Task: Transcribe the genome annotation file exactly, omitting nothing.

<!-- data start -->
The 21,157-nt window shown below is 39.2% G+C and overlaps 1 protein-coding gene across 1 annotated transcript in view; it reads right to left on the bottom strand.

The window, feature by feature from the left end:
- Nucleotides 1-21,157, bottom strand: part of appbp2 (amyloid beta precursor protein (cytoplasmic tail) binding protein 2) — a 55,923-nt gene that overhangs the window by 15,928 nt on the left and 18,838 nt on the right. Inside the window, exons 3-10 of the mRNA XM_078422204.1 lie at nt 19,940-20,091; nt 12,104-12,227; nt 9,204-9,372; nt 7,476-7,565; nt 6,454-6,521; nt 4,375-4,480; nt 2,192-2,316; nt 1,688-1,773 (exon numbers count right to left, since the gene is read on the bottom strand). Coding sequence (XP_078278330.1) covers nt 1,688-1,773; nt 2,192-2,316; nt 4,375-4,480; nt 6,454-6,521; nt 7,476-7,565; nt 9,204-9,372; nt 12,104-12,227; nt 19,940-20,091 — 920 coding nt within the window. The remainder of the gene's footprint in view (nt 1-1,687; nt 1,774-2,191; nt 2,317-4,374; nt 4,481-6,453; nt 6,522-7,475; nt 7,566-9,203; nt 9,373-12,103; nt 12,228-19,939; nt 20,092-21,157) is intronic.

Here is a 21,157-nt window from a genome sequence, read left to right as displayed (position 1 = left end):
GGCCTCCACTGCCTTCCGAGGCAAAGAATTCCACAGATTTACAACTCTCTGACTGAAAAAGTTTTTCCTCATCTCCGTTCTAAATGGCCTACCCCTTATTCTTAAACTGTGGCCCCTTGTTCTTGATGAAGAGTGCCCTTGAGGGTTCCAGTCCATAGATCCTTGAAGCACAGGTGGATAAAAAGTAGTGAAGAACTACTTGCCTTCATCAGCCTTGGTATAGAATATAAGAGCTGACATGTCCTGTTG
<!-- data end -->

The 21,157-nt window shown below is 39.2% G+C and overlaps 1 protein-coding gene across 1 annotated transcript in view; it reads right to left on the bottom strand.

The window, feature by feature from the left end:
- Nucleotides 1-21,157, bottom strand: part of appbp2 (amyloid beta precursor protein (cytoplasmic tail) binding protein 2) — a 55,923-nt gene that overhangs the window by 15,928 nt on the left and 18,838 nt on the right. Inside the window, exons 3-10 of the mRNA XM_078422204.1 lie at nt 19,940-20,091; nt 12,104-12,227; nt 9,204-9,372; nt 7,476-7,565; nt 6,454-6,521; nt 4,375-4,480; nt 2,192-2,316; nt 1,688-1,773 (exon numbers count right to left, since the gene is read on the bottom strand). Coding sequence (XP_078278330.1) covers nt 1,688-1,773; nt 2,192-2,316; nt 4,375-4,480; nt 6,454-6,521; nt 7,476-7,565; nt 9,204-9,372; nt 12,104-12,227; nt 19,940-20,091 — 920 coding nt within the window. The remainder of the gene's footprint in view (nt 1-1,687; nt 1,774-2,191; nt 2,317-4,374; nt 4,481-6,453; nt 6,522-7,475; nt 7,566-9,203; nt 9,373-12,103; nt 12,228-19,939; nt 20,092-21,157) is intronic.

Here is a 21,157-nt window from a genome sequence, read left to right as displayed (position 1 = left end):
GGCCTCCACTGCCTTCCGAGGCAAAGAATTCCACAGATTTACAACTCTCTGACTGAAAAAGTTTTTCCTCATCTCCGTTCTAAATGGCCTACCCCTTATTCTTAAACTGTGGCCCCTTGTTCTTGATGAAGAGTGCCCTTGAGGGTTCCAGTCCATAGATCCTTGAAGCACAGGTGGATAAAAAGTAGTGAAGAACTACTTGCCTTCATCAGCCTTGGTATAGAATATAAGAGCTGACATGTCCTGTTG